Dravidian languages

Dravidian languages

noun plural


:  a language family of India, Sri Lanka, and Pakistan that includes Tamil, Telugu, Kannada, and Malayalam



Dravidian languages

   (Concise Encyclopedia)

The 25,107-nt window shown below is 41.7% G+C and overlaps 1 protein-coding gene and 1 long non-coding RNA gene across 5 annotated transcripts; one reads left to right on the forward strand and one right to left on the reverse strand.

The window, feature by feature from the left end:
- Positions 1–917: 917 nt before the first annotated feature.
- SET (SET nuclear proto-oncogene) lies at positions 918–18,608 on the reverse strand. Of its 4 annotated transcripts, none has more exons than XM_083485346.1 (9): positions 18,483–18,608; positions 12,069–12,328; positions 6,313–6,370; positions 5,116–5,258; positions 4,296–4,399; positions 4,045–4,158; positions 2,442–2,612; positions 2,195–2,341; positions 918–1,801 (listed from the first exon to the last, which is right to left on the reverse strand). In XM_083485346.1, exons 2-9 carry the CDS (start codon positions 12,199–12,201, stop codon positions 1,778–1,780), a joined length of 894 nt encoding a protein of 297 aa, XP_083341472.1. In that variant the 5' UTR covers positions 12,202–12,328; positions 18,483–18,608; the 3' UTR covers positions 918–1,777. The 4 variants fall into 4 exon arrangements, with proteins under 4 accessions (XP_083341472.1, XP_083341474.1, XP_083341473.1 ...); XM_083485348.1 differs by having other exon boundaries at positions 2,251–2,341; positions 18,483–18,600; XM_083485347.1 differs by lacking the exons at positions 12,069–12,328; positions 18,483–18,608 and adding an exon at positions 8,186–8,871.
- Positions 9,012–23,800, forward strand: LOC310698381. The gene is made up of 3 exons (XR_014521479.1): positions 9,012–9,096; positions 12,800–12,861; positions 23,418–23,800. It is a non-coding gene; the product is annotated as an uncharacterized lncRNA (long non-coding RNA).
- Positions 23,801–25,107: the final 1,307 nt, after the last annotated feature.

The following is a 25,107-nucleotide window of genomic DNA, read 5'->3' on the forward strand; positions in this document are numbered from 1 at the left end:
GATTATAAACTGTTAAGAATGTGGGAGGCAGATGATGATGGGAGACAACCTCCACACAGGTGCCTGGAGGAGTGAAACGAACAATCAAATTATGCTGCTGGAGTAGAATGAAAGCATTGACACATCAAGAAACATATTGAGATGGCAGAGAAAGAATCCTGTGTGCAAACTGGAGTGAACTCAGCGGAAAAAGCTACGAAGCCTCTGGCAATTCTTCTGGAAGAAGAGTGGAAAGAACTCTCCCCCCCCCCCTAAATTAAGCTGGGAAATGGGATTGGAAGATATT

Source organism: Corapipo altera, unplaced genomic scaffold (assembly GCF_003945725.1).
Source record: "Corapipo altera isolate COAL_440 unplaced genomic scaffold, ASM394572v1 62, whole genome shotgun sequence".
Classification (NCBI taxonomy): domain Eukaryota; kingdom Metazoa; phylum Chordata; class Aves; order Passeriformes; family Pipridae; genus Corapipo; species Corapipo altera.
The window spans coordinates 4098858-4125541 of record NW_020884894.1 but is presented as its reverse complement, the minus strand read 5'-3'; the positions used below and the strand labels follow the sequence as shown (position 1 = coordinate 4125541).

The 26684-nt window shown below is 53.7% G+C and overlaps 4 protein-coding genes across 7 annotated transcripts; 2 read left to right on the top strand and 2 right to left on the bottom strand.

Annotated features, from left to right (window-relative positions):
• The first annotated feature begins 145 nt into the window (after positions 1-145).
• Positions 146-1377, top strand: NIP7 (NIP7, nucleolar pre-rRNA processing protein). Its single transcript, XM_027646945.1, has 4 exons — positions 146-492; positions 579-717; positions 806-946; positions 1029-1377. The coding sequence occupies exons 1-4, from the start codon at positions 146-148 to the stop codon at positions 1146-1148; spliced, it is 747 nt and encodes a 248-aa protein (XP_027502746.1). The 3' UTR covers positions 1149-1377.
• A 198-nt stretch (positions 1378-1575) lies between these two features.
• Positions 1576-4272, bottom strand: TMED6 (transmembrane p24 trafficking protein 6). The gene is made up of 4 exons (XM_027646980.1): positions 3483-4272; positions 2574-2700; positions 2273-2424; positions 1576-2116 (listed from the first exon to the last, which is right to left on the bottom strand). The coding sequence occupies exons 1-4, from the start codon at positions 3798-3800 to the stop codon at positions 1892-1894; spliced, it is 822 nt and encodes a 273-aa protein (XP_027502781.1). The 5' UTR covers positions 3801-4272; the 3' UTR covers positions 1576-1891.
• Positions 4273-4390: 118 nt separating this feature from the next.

Family of 24 languages indigenous to and spoken principally in South Asia by more than 214 million people. Four of the Dravidian languages are among the major literary languages of southern India—Telugu, Tamil, Kannada, and Malayalam. These all have independent scripts and long documented histories. They account for the overwhelming majority of all Dravidian-speakers, and they form the basis of the linguistic states of Andhra Pradesh, Tamil Nadu, Karnataka, and Kerala. All have borrowed liberally from Sanskrit. The only Dravidian language spoken entirely outside of India is Brahui, with more than 2.2 million speakers mainly in Pakistan and Afghanistan. Of the Dravidian languages, Tamil has the greatest geographical extension and the richest and most ancient literature, which is paralleled in India only by that of Sanskrit. The Dravidian family, with no demonstrated relationship to other language families, is assumed to have covered a much more extensive area of South Asia before the spread of Indo-Aryan and was the source of loanwords into early Indo-Aryan dialects.


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